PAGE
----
In an interview in Italy in September 2010 you mention that you prefer writing short stories to novels because you are "a bit of a control freak," and you thinks novel writers have to be more courageous and not in such taut control. Your short stories seem to have a common thread of a racing, out-of-control feel; imparted because of the fantastical threads you weave between seemingly unrealistic characters and situations with very real issues and conflicts. As a result, how do you believe you are in control as the writer when it comes this style of writing? How does your sense of control show up for the reader?

I am in control because, at the end of the day, I choose which wild free improvisation to keep wholesale, which to cut, and which to work on and tighten the next day. We might compare it to some guys improvising in a recording studio – who then fanatically go through everything and edit out all but the best (wild, improvised) takes. In the end (in my view) the writer is in charge of, and responsible for, everything that happens – even though (1) he didn’t plan it and (2) he may not even be able to explain it or (3) there are things going on that he has “blessed” but not overtly designed in.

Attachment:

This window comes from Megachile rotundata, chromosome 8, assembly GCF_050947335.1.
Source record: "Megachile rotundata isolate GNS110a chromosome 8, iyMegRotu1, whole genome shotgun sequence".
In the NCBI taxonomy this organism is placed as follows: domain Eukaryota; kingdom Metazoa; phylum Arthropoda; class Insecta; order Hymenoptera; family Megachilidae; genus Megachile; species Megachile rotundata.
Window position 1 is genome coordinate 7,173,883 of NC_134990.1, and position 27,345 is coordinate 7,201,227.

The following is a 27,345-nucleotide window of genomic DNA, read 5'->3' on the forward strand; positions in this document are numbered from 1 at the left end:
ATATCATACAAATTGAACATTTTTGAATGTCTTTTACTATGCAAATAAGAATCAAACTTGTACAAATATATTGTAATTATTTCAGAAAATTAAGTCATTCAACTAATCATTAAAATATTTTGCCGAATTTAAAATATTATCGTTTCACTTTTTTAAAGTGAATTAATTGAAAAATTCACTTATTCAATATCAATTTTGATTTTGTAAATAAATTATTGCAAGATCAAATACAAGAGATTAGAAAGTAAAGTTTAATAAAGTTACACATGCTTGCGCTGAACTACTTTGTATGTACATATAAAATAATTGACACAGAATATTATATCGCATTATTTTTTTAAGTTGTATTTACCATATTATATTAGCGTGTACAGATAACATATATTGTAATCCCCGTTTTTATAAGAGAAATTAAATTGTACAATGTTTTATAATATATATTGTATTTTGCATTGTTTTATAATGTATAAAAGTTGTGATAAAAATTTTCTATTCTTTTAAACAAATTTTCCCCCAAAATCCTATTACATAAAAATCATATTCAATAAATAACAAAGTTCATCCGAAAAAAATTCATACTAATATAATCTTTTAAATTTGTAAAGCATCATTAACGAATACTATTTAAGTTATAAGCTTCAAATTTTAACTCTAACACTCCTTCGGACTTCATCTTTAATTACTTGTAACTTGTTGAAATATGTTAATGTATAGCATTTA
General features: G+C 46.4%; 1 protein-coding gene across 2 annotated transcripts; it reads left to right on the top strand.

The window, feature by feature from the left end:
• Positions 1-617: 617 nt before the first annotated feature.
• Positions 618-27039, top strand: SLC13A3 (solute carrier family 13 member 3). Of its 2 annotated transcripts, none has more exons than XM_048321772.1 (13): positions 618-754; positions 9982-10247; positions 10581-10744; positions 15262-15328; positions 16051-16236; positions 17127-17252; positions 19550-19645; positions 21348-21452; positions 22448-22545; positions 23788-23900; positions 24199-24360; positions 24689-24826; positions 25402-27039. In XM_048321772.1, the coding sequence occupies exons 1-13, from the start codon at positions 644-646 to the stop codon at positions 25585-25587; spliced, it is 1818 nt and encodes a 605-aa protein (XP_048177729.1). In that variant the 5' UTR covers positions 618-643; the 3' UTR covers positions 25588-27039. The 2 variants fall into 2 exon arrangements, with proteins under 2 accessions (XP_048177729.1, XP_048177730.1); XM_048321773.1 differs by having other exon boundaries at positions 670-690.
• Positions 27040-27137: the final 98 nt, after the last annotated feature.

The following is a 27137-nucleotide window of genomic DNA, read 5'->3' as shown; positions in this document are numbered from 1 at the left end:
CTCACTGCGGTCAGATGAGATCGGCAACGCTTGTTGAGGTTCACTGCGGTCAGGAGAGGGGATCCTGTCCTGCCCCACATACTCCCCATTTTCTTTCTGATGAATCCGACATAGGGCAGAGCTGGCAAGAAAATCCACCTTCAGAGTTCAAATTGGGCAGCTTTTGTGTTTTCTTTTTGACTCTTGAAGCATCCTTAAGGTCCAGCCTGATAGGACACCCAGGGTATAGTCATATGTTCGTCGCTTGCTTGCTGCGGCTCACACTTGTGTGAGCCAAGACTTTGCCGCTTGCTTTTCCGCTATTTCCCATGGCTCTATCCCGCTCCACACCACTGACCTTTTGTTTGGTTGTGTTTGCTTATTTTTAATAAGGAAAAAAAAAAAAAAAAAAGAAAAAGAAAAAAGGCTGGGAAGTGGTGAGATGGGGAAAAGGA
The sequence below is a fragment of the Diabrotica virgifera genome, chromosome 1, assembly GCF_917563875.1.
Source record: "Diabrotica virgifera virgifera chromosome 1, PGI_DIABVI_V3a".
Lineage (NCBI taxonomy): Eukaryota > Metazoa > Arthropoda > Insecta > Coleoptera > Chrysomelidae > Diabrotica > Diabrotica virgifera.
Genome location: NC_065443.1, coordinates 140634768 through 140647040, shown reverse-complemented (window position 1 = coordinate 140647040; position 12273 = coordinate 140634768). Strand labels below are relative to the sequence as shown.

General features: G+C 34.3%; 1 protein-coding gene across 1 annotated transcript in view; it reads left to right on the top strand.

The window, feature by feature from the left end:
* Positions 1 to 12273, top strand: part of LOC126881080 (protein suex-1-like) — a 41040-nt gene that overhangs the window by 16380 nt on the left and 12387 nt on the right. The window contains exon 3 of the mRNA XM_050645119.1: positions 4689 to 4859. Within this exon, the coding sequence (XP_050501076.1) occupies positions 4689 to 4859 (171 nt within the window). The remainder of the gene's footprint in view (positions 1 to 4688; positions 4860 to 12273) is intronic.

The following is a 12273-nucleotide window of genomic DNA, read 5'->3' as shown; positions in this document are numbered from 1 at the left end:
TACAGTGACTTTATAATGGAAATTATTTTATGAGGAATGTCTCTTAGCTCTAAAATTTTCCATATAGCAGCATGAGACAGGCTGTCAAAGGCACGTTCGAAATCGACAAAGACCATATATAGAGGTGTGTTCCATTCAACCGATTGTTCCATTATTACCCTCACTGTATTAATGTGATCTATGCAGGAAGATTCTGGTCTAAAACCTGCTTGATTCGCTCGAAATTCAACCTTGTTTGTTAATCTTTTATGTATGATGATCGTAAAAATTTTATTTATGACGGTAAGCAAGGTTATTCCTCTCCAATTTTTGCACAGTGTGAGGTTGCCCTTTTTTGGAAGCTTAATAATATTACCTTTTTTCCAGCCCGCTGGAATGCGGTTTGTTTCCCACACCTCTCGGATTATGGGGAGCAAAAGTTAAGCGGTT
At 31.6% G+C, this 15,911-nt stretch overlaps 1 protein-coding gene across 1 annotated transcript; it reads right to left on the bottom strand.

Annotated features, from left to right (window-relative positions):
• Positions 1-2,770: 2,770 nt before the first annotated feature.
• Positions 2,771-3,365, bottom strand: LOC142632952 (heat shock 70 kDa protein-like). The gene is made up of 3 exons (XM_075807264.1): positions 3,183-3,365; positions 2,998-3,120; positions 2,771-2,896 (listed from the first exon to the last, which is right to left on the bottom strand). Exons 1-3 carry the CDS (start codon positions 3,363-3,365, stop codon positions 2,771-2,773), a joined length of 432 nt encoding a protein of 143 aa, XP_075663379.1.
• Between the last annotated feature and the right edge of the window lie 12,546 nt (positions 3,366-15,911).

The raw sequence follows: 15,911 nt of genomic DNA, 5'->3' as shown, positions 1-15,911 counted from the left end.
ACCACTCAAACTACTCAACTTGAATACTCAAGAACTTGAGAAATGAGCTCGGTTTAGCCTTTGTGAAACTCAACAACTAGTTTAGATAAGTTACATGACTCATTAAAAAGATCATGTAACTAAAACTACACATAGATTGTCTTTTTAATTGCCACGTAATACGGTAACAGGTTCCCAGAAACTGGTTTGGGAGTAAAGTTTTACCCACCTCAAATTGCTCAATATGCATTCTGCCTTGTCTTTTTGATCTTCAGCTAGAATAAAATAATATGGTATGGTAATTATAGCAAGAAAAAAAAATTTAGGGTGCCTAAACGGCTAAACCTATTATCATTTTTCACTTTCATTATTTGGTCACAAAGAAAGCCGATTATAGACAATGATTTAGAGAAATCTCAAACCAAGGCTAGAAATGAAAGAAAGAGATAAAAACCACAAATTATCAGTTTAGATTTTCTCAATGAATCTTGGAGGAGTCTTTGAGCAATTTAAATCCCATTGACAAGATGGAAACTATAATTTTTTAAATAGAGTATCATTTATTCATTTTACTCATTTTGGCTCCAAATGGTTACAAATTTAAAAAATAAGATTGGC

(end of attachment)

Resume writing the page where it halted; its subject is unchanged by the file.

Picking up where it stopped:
In your work, you often deal with strange and possibly extreme situations—and these are fun to read and listen to. In fact, the stories are quite funny and unique at the start. But at some point you “pull the rug out” from under the story and it becomes suddenly serious, powerful, and full of emotion. How do you write characters that are funny but we still care about—how do they not become jokes and therefore unfulfilling? And how do you blend the pathos and humor in a story—how do they work together in a narrative, or push against one another—and how do you know when you’ve gone too far or how do you know when to pull back to find that balance?